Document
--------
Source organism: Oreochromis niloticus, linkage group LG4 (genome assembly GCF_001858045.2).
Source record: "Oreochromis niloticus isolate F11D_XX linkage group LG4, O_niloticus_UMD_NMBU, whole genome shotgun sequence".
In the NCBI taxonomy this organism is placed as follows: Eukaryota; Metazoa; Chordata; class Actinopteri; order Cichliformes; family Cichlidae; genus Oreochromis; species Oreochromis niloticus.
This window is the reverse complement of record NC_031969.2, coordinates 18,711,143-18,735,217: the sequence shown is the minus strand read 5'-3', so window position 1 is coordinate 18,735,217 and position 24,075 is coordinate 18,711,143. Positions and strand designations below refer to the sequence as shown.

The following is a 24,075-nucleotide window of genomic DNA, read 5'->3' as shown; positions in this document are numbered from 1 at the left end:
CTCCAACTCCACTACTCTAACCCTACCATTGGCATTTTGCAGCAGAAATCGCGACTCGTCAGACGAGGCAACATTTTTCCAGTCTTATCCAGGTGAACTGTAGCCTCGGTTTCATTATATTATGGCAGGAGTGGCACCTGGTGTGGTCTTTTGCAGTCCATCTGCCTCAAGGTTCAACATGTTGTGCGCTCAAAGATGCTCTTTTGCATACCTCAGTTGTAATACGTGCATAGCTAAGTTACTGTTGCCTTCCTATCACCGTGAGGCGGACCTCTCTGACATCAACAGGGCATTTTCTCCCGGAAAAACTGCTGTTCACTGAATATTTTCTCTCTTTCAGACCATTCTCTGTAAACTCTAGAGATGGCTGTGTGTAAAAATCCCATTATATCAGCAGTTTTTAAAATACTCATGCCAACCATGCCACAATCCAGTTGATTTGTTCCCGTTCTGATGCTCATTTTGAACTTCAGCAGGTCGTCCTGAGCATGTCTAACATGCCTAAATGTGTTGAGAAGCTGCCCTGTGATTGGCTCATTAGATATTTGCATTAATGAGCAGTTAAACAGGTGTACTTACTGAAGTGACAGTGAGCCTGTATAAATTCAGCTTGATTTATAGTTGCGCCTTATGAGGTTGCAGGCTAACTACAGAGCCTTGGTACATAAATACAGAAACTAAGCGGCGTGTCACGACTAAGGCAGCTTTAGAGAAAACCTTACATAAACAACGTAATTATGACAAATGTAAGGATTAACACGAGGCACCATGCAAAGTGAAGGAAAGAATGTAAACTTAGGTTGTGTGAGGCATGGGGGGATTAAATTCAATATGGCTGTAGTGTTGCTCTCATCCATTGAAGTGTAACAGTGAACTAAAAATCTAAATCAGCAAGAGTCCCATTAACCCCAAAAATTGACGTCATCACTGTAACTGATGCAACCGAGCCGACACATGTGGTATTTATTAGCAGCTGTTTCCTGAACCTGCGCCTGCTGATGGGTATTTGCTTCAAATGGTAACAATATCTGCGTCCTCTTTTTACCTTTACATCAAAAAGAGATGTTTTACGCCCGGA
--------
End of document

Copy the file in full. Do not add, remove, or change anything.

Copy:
Source organism: Oreochromis niloticus, linkage group LG4 (genome assembly GCF_001858045.2).
Source record: "Oreochromis niloticus isolate F11D_XX linkage group LG4, O_niloticus_UMD_NMBU, whole genome shotgun sequence".
In the NCBI taxonomy this organism is placed as follows: Eukaryota; Metazoa; Chordata; class Actinopteri; order Cichliformes; family Cichlidae; genus Oreochromis; species Oreochromis niloticus.
This window is the reverse complement of record NC_031969.2, coordinates 18,711,143-18,735,217: the sequence shown is the minus strand read 5'-3', so window position 1 is coordinate 18,735,217 and position 24,075 is coordinate 18,711,143. Positions and strand designations below refer to the sequence as shown.

The following is a 24,075-nucleotide window of genomic DNA, read 5'->3' as shown; positions in this document are numbered from 1 at the left end:
CTCCAACTCCACTACTCTAACCCTACCATTGGCATTTTGCAGCAGAAATCGCGACTCGTCAGACGAGGCAACATTTTTCCAGTCTTATCCAGGTGAACTGTAGCCTCGGTTTCATTATATTATGGCAGGAGTGGCACCTGGTGTGGTCTTTTGCAGTCCATCTGCCTCAAGGTTCAACATGTTGTGCGCTCAAAGATGCTCTTTTGCATACCTCAGTTGTAATACGTGCATAGCTAAGTTACTGTTGCCTTCCTATCACCGTGAGGCGGACCTCTCTGACATCAACAGGGCATTTTCTCCCGGAAAAACTGCTGTTCACTGAATATTTTCTCTCTTTCAGACCATTCTCTGTAAACTCTAGAGATGGCTGTGTGTAAAAATCCCATTATATCAGCAGTTTTTAAAATACTCATGCCAACCATGCCACAATCCAGTTGATTTGTTCCCGTTCTGATGCTCATTTTGAACTTCAGCAGGTCGTCCTGAGCATGTCTAACATGCCTAAATGTGTTGAGAAGCTGCCCTGTGATTGGCTCATTAGATATTTGCATTAATGAGCAGTTAAACAGGTGTACTTACTGAAGTGACAGTGAGCCTGTATAAATTCAGCTTGATTTATAGTTGCGCCTTATGAGGTTGCAGGCTAACTACAGAGCCTTGGTACATAAATACAGAAACTAAGCGGCGTGTCACGACTAAGGCAGCTTTAGAGAAAACCTTACATAAACAACGTAATTATGACAAATGTAAGGATTAACACGAGGCACCATGCAAAGTGAAGGAAAGAATGTAAACTTAGGTTGTGTGAGGCATGGGGGGATTAAATTCAATATGGCTGTAGTGTTGCTCTCATCCATTGAAGTGTAACAGTGAACTAAAAATCTAAATCAGCAAGAGTCCCATTAACCCCAAAAATTGACGTCATCACTGTAACTGATGCAACCGAGCCGACACATGTGGTATTTATTAGCAGCTGTTTCCTGAACCTGCGCCTGCTGATGGGTATTTGCTTCAAATGGTAACAATATCTGCGTCCTCTTTTTACCTTTACATCAAAAAGAGATGTTTTACGCCCGGA